Music teaching at Gilded Hollins aims to follow the specifications of the National Curriculum; providing a broad, balanced and differentiated curriculum and ensuring the progressive development of musical concepts, knowledge and skills. At Gilded Hollins we believe that music plays an integral role in helping children to feel part of a community, therefore we provide opportunities for all children to create, play, perform and enjoy music both in class and to an audience. Through assemblies and performances, children showcase their talent and their understanding of performing with awareness of others. Lessons enable children to develop their skills, appreciate a wide variety of music and begin to appraise a range of musical genres.
The aims of our Music curriculum are to develop pupils who:
· Enjoy and have an appreciation for music.
· Listen to, review and evaluate music across a range of historical periods, genres, cultures, styles and traditions.
· Can sing and use their voices to create different effects.
· Create and compose music, both on their own and with others.
· Use a range of musical language.
· Make judgements and express personal preferences about the quality and style of music.
· Take part in performances with an awareness of audience.
In class sessions, taught by the class teacher via Charanga, Wider Opportunities or by specialist teachers, the children appreciate, respect and discuss the dimensions of music through listening and appraising activities. Children develop their musical skills (finding the pulse, listening and playing back a rhythm, improvisation, internalising etc…) through games based around their topic’s genre/song. Children’s learning is developed further through composition and performing (through voice, body percussion, percussion instruments, tuned instruments or musical technology).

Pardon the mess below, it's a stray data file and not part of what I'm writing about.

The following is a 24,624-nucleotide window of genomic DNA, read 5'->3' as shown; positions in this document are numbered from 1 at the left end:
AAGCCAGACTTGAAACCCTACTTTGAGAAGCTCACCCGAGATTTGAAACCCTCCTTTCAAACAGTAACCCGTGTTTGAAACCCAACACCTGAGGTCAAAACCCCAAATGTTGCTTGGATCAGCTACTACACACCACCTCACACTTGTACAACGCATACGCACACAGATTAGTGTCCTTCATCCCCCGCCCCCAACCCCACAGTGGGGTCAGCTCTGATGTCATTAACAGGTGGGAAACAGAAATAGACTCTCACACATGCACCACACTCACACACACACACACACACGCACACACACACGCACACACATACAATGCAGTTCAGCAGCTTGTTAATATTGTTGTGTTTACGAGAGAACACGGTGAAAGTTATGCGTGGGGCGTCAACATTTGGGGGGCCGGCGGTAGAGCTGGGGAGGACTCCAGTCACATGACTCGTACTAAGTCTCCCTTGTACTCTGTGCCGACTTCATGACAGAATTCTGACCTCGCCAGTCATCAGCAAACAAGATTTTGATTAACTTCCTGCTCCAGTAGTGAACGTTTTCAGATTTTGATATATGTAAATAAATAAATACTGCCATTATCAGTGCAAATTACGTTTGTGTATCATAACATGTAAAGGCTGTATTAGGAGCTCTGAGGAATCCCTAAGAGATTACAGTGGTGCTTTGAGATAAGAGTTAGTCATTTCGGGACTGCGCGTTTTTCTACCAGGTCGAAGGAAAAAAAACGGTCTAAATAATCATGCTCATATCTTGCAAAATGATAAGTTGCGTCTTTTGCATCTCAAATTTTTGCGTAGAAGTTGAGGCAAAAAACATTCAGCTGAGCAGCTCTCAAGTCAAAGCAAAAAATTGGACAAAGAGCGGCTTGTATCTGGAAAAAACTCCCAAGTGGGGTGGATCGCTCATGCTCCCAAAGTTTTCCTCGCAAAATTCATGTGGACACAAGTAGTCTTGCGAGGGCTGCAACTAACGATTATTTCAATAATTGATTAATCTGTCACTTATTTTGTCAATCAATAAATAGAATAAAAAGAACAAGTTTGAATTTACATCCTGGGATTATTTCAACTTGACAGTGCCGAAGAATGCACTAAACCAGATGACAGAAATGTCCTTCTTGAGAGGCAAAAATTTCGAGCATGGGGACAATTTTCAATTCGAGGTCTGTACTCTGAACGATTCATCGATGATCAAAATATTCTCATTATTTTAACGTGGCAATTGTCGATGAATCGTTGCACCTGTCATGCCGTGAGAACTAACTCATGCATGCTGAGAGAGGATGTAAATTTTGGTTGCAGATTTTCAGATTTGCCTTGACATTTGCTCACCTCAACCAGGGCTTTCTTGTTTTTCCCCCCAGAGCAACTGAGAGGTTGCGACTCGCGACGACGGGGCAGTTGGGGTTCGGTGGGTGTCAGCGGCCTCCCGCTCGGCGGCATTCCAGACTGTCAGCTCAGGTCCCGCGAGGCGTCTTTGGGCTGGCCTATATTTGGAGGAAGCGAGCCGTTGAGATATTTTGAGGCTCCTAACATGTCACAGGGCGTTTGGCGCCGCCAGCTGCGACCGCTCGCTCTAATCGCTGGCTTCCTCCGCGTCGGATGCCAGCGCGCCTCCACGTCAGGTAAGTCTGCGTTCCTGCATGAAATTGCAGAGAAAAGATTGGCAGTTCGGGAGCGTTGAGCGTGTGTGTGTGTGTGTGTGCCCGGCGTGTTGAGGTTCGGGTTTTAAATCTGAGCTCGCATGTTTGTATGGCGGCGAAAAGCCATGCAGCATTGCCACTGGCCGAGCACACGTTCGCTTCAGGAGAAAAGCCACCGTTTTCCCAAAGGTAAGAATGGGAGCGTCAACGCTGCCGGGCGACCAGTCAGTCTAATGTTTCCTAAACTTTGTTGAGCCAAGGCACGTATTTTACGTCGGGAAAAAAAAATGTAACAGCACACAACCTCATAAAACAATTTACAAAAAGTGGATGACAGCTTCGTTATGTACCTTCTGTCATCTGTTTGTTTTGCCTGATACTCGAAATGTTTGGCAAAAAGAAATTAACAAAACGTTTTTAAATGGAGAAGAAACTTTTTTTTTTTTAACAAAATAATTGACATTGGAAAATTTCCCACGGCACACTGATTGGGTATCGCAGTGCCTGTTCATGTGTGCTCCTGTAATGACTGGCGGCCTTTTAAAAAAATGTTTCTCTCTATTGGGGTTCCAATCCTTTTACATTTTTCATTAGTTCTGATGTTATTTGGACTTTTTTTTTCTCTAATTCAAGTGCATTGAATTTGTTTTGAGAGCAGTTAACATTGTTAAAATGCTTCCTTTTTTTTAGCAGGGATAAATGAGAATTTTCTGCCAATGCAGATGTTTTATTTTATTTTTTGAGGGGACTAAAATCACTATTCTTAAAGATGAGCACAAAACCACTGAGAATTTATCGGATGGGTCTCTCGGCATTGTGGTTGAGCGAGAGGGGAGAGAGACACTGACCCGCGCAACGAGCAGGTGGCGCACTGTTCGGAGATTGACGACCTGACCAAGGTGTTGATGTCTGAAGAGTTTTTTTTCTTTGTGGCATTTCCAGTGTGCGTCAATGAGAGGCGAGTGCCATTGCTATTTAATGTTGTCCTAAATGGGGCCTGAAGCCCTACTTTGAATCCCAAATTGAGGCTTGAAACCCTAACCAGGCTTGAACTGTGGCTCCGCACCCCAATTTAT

Music is taught primarily through the Charanga Musical School Scheme which provides clear progression, lesson by lesson, engaging and exciting whiteboard resources to support every lesson, although staff are encouraged to add their own influence where appropriate. The scheme provides an integrated, practical, exploratory and child-led approach to musical learning. This is achieved by structuring all music lessons into three parts: listening and appraising a variety of genres and composers over time, creating and exploring through musical activities, where children are encouraged to use their time wisely to rehearse and embrace new experiences, and performing and sharing. Musical activities are based around a focus song. This year, we have adapted our scheme to include body percussion and signing. Traditionally, objectives and skills of the National Curriculum are addressed through games, singing, playing instruments, reading musical symbols and notation, improvising and composing; thus children are learning music through a range of activities which accommodates all learning styles. Instrumental work is differentiated allowing children to succeed at their own pace and understanding. Weekly lessons are designed to last 45 minutes to one hour. From Year 1 to Year 6, there are six half-termly units of work with the final unit, Reflect, Rewind and Replay, which allows for revision and extensions of previous activities. Throughout the year, additional songs and composition activities are taught alongside our wider curriculum to strengthen the children’s musical abilities and passion for music. Similarly, EYFS use focus songs bespoke to their curriculum for listening and appraising and musical activities. Children are free to explore sounds and compose in a range of areas in their provision.